# Reliability test planner¶

This function provides a solver to determine the parameters of a reliability test when given 3 out of the 4 unknowns (lower confidence bound on MTBF, test duration, number of failures, confidence interval).

The underlying assumption is that the failures follow an exponential distribution (ie. failures occur randomly and the hazard rate does not change with age). Using this assumption, the Chi-squared distribution is used to find the lower confidence bound on MTBF for a given test duration, number of failures, and specified confidence interval using the formula:

$$MTBF = \frac{2T}{\chi^{2}\left(\frac{(1-CI)}{n},2F+p\right)}$$

Where:

• MTBF = Mean time between failures (same as mean time to failure (MTTF) when the hazard rate is constant as it is here). Note that this is the lower confidence interval on MTBF. If you want the point estimate then specify CI=0.5 and one_sided=False.
• T = Test duration (this is the total time on test across all units being tested)
• CI = Confidence interval (the confidence interval to be used for the lower bound on the MTBF)
• F = number of failures during the test
• n = adjustment for one sided (n=1) or two sided (n=2) test
• p = adjustment for time terminated (p=2) or failure terminated (p=0) test

The above formula can be rearranged, or solved iteratively to determine any of these 4 parameters when given the other 3. The user must specify any 3 out of the 4 variables (not including one_sided, print_results, or time_terminated) and the remaining variable will be calculated. Note the difference between the one-sided and two-sided confidence intervals which are specified using the input one_sided=True/False described below. A description of the difference between one-sided and two-sided confidence intervals is provided at the end of this page. The formula above can be used for either a time terminated test (where the test was stopped at a particular time which was not related to the number of failures) or a failure terminated test (where the test was stopped after a particular number of failures such as all items failing). This setting is controlled using the argument time_terminated which defaults to True.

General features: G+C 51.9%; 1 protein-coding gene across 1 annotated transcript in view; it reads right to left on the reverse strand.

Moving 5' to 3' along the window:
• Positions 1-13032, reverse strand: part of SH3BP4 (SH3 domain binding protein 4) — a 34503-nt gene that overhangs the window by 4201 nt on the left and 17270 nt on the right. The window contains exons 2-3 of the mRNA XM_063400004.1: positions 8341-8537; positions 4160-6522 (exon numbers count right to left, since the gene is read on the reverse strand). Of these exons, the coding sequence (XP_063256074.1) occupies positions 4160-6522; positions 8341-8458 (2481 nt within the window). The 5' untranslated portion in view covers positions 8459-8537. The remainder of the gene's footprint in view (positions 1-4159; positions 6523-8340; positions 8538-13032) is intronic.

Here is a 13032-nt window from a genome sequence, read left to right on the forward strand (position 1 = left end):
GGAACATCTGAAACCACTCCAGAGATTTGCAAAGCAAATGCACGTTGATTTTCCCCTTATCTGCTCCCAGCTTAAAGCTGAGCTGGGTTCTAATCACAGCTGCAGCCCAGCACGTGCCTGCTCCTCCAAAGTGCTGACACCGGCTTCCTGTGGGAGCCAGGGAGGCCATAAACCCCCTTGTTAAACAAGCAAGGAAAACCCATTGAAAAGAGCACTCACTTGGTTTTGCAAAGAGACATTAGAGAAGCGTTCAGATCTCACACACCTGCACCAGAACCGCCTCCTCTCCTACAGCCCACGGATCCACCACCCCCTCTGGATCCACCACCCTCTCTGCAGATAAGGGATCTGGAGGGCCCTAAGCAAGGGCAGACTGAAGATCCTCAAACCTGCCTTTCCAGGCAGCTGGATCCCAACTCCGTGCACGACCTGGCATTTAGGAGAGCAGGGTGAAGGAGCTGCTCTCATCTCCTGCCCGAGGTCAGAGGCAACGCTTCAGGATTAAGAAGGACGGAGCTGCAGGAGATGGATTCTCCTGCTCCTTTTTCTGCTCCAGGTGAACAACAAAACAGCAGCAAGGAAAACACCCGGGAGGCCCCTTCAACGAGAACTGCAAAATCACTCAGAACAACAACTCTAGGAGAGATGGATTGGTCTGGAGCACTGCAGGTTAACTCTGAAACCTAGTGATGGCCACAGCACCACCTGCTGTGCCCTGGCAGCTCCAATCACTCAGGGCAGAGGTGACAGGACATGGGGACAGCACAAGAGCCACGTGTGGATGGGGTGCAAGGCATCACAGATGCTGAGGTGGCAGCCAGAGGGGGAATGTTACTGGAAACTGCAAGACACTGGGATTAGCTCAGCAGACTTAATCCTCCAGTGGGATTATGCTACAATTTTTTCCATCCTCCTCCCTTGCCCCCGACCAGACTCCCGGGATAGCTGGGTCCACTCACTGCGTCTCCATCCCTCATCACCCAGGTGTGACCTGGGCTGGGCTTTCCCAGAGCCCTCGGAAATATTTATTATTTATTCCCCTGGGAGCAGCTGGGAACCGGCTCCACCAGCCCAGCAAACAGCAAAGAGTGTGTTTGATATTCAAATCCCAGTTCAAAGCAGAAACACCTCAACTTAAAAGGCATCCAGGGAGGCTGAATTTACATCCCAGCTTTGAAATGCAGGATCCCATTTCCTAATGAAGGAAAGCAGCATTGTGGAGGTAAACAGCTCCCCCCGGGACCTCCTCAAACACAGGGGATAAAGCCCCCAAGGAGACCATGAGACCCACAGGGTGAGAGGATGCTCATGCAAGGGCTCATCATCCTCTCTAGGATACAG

A similar calculator is available in the reliability analytics toolkit.

API Reference

For inputs and outputs see the API reference.

## Example 1¶

In the example below, we have done a time-terminated reliability test for 19520 hours (units are not important here as it may be days, cycles, rounds, etc.). During the test there were 7 failures. We want to know the MTBF that was achieved during the test within an 80% confidence (two-sided).

from reliability.Reliability_testing import reliability_test_planner
reliability_test_planner(test_duration=19520,CI=0.8,number_of_failures=7, one_sided=False)

'''
Reliability Test Planner results for time-terminated test:
Solving for MTBF
Test duration: 19520
MTBF (lower confidence bound): 1658.3248534993454
Number of failures: 7
Confidence interval (2 sided): 0.8
'''


## Example 2¶

In this second example we want to know the lower confidence bound on the MTBF for a reliability test that has just been conducted. During this test there were 6 failures observed over the 10000km test track and our desired confidence interval is 80%. Note that the output is supressed by setting print_results=False and then the MTBF is accessed by name from the output object.

from reliability.Reliability_testing import reliability_test_planner
output = reliability_test_planner(number_of_failures=6, test_duration=10000, CI=0.8, print_results=False)
print(output.MTBF)

'''
1101.8815940201118
'''


## One-sided vs two-sided confidence interval¶

The below image illustrates the difference between one-sided and two-sided confidence interval. You can use either the one-sided or two-sided interval when you are seeking only the lower bound, but it is essential to understand that they will give very different results for the same CI. They will give equivalent results if the CI is set appropriately (eg. 90% one-sided is the same as 80% two-sided). If you are unsure which to use, the more conservative approach is to use the two-sided interval. If you want the point estimate, use the one-sided interval with a CI=0.5.